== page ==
Sangria is eminently drinkable and packs a punch.
Sangria is eminently drinkable and packs a punch. 

Party starter? I always fire up the vinyl. I often choose 20 albums that I want to hear through the night and put them near the turntable. Usually I'll start it off but everyone likes to get in there and play DJ. I like jazz (Miles Davis, John Coltrane), a bit of classical (Bach cello concertos), hip-hop (maybe some De La Soul), and I love Georges Brassens (particularly if we're having bouillabaisse); some people might put on some old '90s acid jazz and a couple of parties ago we had the Pixies blaring out.

Katie Marron 

Miss Katie's Crab Shack, The Rochester Hotel, 202 Johnston Street, Fitzroy, Melbourne, misskatiescrabshack.com

Hit dish? One New Year's Eve I did a sang choy bao station. I did different lettuce cups (iceberg, cos, radicchio), stacked them on a table and then I did different fillings: vegie, chicken and cashew, beef, spicy pork and lots of different toppings (crispy shallots, chopped peanuts, spring onions and chilli) and sauces. It was mainly MoVida chefs that were attending the party and they just devoured it.

'You can't go wrong with a classic negroni,' says Jacqui Challinor.
'You can't go wrong with a classic negroni,' says Jacqui Challinor. Photo: Wayne Taylor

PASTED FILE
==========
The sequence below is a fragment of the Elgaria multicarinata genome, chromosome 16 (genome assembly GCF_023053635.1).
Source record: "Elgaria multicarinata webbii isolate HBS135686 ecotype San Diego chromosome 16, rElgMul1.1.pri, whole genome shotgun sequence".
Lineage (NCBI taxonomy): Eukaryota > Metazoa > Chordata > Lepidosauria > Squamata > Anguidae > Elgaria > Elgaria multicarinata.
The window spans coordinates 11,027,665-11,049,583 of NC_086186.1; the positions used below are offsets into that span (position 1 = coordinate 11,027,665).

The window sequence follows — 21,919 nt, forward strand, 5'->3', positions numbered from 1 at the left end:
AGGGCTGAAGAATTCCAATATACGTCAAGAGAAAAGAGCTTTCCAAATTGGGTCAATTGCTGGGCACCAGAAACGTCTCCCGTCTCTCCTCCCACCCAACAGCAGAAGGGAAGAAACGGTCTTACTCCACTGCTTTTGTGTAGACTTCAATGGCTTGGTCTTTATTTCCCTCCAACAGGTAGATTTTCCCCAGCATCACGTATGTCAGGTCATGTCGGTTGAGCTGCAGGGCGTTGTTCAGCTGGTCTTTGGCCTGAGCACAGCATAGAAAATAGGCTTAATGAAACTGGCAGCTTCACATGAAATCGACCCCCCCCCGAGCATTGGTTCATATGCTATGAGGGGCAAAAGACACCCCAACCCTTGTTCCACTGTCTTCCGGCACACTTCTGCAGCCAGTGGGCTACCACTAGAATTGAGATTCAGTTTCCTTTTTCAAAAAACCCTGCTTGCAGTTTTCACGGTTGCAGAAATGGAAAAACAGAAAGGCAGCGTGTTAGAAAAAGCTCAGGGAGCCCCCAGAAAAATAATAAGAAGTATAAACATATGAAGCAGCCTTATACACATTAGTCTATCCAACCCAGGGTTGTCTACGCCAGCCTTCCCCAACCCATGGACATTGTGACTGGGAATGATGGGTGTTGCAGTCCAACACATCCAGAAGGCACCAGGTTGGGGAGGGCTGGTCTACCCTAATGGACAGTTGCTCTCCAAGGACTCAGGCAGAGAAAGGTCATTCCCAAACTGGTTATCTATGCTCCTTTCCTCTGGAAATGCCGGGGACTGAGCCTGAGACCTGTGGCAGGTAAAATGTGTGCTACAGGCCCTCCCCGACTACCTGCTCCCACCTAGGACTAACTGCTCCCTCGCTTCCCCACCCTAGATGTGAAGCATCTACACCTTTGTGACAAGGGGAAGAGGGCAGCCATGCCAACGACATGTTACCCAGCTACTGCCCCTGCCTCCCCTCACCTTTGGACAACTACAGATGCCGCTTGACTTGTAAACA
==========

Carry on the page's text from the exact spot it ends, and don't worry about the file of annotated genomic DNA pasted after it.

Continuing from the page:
Favourite drink? Last summer I loved doing Amontillado sherry with tonic water and fresh orange because we were getting sick of Aperol spritzers. I'll sometimes freeze fruits like pomegranate or mint leaves in my ice trays to make it look pretty in the glass.

Party starter? I have a hat collection at home and in the throes of a party many a time all the hats have come out and people just sit around wearing ridiculous concoctions on their heads. That's always fun.

Gregory Llewellyn

Hartsyard, 33 Enmore Road, Newtown, Sydney, hartsyard.com.au

Katie Marron, from Miss Katie's Crab Shack, says silly hats, as well as food, kick start a party.
Katie Marron, from Miss Katie's Crab Shack, says silly hats, as well as food, kick start a party. Photo: Kristoffer Paulsen

Hit dish? At the last party we did a huge tin of smoked caviar, crème fraiche, ocean trout roe and (McClure's) "Bloody Mary", pickle and salt and vinegar crisps, all mixed in a bowl. Beautiful.